Giving their employees beneficial opportunities to learn for work and life was at the heart of the Mid Yorkshire Hospitals NHS Trust’s Learning at Work Week.

The week supported the Trust’s strategic aims to ‘Provide research, development and innovation opportunities’. It reinforced the organisation’s culture which promotes the importance of personal development and wellbeing which is actively supported by the Trust’s CEO.

It was a chance for the organising group to provide a wide variety of learning sessions outside of mandatory training. This aimed to make colleagues aware of the range of development opportunities at the Trust, and that these aren’t just confined to courses - there are many ways to learn.

A multidisciplinary group met monthly to share ideas and plan for the week, ensuring a range of expertise and views. Members came from across the Trust from teams that deliver and support training and development including Organisational Development, Professional Development & Education Unit, IT Training, Medical Education and Communications. The group worked with external partners such as trade union learning representatives, Wakefield Adult Education and Affinity.

To build the activities for the week, the group used feedback from a roadshow where staff suggested first aid, finance awareness particularly on pensions, and autism awareness as topics they’d like to learn about. The staff benefit roadshows were incorporated into the week and a new competitive challenge was set up to encourage staff to keep active. Colleagues were also invited to showcase their hobbies. Together this created a rich programme of events and sessions that would appeal to a wide range of people and their different learning preferences.

There were sessions on Tai Chi, time management, presentation skills, assertiveness and emotional intelligence. Staff could learn about first aid, financial wellbeing and autism. There was a seminar about sleep and training on a variety of digital tools including Skype, OneNote and Excel.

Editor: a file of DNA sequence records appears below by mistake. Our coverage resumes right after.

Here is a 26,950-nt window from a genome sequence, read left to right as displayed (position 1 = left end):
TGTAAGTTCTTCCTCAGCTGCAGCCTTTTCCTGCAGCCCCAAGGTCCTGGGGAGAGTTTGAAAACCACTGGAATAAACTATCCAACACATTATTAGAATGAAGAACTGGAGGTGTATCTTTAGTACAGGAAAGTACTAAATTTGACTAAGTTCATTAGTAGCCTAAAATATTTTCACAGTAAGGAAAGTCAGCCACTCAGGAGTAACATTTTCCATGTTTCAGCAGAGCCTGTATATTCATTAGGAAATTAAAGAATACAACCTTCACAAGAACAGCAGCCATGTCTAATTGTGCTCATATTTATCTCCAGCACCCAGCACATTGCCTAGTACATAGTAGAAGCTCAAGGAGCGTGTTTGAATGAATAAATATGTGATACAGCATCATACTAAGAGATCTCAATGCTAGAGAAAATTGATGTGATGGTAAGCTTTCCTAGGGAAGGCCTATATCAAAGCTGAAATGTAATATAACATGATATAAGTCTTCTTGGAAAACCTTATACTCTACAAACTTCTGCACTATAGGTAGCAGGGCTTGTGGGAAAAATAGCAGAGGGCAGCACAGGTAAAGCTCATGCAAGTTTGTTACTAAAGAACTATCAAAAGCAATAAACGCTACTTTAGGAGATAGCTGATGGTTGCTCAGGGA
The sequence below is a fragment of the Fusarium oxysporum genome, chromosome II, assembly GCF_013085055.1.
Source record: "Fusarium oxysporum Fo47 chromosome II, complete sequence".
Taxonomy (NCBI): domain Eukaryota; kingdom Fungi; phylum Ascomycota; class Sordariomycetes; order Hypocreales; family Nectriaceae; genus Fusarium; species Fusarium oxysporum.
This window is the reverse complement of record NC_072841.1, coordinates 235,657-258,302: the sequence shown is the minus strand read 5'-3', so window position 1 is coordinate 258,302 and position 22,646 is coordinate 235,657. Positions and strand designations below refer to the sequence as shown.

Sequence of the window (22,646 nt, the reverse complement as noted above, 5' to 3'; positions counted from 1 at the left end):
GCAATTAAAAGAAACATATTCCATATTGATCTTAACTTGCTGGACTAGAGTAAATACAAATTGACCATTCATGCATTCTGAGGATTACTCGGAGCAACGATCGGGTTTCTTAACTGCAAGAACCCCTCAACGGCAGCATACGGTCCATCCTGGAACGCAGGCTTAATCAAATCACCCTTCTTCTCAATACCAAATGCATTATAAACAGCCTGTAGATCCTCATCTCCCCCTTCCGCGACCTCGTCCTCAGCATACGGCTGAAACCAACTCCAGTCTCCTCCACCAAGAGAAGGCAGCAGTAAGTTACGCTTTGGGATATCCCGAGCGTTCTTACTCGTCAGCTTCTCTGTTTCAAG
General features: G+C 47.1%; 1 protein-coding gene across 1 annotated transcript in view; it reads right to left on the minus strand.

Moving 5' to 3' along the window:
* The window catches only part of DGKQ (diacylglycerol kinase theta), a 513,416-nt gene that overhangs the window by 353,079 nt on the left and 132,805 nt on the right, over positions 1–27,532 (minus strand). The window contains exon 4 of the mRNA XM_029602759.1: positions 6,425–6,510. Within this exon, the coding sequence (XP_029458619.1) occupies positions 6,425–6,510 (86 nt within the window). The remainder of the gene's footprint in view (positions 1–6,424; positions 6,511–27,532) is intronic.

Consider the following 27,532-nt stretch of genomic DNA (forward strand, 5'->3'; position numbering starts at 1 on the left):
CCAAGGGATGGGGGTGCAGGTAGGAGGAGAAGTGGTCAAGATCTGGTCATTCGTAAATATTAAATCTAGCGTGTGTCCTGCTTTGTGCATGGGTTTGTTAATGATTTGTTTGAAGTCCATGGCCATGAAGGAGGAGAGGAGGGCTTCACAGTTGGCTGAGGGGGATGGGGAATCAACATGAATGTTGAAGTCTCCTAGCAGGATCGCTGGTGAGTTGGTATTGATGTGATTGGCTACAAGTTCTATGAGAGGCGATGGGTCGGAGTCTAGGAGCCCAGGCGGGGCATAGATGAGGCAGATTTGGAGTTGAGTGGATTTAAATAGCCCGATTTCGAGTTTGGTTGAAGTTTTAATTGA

A multitude of information stands and interactive stalls gave colleagues lots of things to discover. These included from services and departments across the Trust such as childcare, careers support, staff benefits and occupational health, clinical research and physiotherapy. Colleagues could find about Unite and Unison unions, wellbeing, mental health, the staff gym and Body Shop. They could learn how to make mocktails and take part in a prize draw.

To promote the week, the organising group used a variety of media and channels. They put information in the weekly bulletin, on the Trust’s intranet and on table toppers in the dining and rest rooms. Posters and flyers were distributed across wards and departments. The Chief Executive wrote about the event in his weekly blog and the Director of Nursing included information in a blog. Information was included in team briefs and on meeting agendas.  The week was advertised on social media and on a ticker tape message on all PCs. Promotional stands highlighted the week on hospital sites and on the Benefits Roadshow.

Over 1400 staff attended the week on three different sites. Colleagues found the sessions interesting and informative with 97% of participants rating the week as excellent. They are keen for more learning and follow up sessions on autism have already been organised by clinical staff for their departments.  

The week has helped the Trust show that it listens to colleagues and acts on their feedback. It has helped to raise its reputation as a place to work by showing that it dedicates time and resources to invest in its people. By showcasing the learning opportunities on offer, the Trust has successfully raised engagement in learning, This will help the organisation to deal with change in the NHS by supporting colleagues to continually learn and develop.